Neonatal Intensive Care in East Tennessee
24/7 Care for Newborns That Need Assistance
More than 750 of East Tennessee Children's Hospital's smallest
patients are treated in the Neonatal Intensive Care Unit (NICU) every
year. The babies in the NICU were born before their due date or have breathing
problems, neonatal abstinence syndrome or congenital birth defects. Your
baby will have a nurse practitioner and neonatologist, plus nurses, respiratory
therapists, subspecialists and a whole team who are experts in treating
babies. Our staff members are here to answer your questions and help you
feel comfortable in the NICU.
The Neonatal Intensive Care Unit at East Tennessee Children's Hospital is a
Level III Neonatal Intensive Care Unit. A Level III NICU is one that is equipped to care for very small and very
sick newborn babies.
The NICU is located in the new South Wing, or Scripps Network Tower, of
East Tennessee Children's Hospital. It is newly equipped with 40 private
rooms, plus 4 twin rooms, and soon more are to be added. These rooms allow
our medical staff to give the best possible care to our tiniest patients.
Enhanced family areas, such as a rooftop garden, give our patient families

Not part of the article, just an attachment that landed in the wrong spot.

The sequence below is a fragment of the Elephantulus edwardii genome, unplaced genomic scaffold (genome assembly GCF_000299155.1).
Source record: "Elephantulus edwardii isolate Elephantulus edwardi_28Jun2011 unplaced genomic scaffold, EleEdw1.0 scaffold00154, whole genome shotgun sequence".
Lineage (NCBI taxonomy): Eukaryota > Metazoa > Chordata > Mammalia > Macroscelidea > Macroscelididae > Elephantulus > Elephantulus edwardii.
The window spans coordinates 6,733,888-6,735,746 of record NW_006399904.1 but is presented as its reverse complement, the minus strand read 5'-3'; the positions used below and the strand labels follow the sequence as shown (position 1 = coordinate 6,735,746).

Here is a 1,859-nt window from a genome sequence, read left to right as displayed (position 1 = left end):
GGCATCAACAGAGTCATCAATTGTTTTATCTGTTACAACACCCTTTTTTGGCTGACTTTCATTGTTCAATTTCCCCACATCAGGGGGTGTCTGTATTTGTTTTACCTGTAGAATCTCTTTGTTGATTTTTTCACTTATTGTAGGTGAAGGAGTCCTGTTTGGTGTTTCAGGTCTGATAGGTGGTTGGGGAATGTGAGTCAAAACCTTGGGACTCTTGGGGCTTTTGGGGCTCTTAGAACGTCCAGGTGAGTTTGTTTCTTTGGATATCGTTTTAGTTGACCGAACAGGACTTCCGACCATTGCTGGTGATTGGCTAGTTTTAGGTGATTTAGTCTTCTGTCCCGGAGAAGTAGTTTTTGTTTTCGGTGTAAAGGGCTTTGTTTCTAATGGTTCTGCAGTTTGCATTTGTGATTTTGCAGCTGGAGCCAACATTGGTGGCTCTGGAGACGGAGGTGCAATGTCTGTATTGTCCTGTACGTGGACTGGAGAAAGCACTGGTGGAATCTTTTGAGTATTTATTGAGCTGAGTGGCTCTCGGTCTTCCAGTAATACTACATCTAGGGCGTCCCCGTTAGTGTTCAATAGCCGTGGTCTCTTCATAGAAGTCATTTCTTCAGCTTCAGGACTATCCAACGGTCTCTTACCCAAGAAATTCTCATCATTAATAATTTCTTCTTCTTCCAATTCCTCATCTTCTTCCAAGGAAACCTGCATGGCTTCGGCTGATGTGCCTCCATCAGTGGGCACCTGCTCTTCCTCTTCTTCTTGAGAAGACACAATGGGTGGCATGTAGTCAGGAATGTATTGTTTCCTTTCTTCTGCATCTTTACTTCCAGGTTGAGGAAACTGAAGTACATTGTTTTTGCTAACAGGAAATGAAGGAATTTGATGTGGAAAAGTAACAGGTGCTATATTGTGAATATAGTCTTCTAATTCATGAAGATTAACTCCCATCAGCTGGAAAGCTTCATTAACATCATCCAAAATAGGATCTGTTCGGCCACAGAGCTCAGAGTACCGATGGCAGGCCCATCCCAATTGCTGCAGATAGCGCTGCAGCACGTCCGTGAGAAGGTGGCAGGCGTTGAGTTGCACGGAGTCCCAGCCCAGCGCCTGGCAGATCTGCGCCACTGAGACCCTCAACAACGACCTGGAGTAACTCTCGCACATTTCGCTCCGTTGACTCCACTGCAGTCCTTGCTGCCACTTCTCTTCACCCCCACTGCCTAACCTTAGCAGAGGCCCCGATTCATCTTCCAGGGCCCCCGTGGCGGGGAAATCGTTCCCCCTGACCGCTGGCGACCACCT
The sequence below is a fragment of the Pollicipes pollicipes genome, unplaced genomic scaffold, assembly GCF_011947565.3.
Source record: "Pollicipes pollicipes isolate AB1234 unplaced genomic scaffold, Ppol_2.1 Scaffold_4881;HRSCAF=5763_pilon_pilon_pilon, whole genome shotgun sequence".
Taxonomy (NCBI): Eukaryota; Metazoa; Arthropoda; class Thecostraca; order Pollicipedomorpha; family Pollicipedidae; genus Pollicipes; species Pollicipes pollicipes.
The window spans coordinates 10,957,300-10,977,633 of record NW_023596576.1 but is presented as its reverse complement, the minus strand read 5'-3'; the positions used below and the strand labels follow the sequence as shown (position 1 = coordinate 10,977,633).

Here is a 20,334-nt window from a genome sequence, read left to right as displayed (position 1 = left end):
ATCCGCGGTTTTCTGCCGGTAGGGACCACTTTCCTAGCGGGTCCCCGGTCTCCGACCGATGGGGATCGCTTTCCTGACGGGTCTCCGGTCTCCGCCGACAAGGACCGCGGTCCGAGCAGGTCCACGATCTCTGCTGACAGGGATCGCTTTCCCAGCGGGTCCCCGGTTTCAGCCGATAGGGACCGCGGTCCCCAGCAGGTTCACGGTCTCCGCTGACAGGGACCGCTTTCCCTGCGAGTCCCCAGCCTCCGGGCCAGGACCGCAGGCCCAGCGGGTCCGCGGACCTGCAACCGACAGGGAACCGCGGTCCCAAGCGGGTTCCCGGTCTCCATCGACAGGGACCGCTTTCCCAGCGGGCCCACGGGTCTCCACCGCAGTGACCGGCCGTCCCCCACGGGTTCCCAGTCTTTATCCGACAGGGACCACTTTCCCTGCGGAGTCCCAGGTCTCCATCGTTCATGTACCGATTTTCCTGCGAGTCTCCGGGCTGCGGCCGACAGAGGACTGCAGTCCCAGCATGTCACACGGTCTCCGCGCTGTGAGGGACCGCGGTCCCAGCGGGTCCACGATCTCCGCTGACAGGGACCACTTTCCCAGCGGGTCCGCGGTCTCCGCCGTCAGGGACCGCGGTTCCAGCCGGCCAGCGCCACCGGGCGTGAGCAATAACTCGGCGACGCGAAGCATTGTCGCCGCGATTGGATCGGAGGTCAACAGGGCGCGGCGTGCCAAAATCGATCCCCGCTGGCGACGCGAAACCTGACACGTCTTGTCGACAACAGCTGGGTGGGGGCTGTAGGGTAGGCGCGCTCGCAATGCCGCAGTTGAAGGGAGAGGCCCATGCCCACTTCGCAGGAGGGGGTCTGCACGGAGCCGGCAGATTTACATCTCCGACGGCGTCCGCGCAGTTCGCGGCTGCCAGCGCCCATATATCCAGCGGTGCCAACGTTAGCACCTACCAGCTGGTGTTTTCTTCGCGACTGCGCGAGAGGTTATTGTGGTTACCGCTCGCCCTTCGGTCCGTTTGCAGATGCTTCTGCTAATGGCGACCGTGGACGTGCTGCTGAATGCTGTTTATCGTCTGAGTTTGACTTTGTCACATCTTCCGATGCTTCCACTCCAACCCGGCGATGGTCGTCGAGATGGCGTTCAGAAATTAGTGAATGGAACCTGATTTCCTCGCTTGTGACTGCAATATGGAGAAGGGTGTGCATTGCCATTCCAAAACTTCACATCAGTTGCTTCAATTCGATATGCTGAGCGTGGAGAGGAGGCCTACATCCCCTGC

a place to relax and relieve their anxiety.
Safety, Quality and Expertise
Safety and quality are always the highest priorities of our work in the
NICU and in all of Children's Hospital. The hospital is one of the
top pediatric centers for safety and quality because of decreases in central
line associated blood stream infections, surgical site infections and
ventilator associated pneumonias. The Children's Hospital NICU has
had zero ventilator-associated pneumonia cases for the last two years
due to better practices and higher standards.
Learn more about patient safety at East Tennessee Children’s Hospital.
At East Tennessee Children’s Hospital, we are well known for our
high quality and care:
- We are the only NICU that allows sibling visitation
- Total body cooling, available to start on transport
- We have a focus on brain development - everything we do focuses on the
developing brain - from technology, treatment to family bonding
- Central Line-Associated Bloodstream Infection (CLABSI) rates are some of